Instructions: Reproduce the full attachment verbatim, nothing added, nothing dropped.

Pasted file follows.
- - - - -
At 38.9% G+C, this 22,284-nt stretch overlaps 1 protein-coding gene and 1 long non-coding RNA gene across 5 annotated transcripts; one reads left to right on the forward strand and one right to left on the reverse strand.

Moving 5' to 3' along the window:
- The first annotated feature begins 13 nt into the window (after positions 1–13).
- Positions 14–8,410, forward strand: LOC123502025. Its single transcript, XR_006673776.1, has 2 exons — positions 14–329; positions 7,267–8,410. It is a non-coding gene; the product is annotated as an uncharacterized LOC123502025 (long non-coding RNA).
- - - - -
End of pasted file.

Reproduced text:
At 38.9% G+C, this 22,284-nt stretch overlaps 1 protein-coding gene and 1 long non-coding RNA gene across 5 annotated transcripts; one reads left to right on the forward strand and one right to left on the reverse strand.

Moving 5' to 3' along the window:
- The first annotated feature begins 13 nt into the window (after positions 1–13).
- Positions 14–8,410, forward strand: LOC123502025. Its single transcript, XR_006673776.1, has 2 exons — positions 14–329; positions 7,267–8,410. It is a non-coding gene; the product is annotated as an uncharacterized LOC123502025 (long non-coding RNA).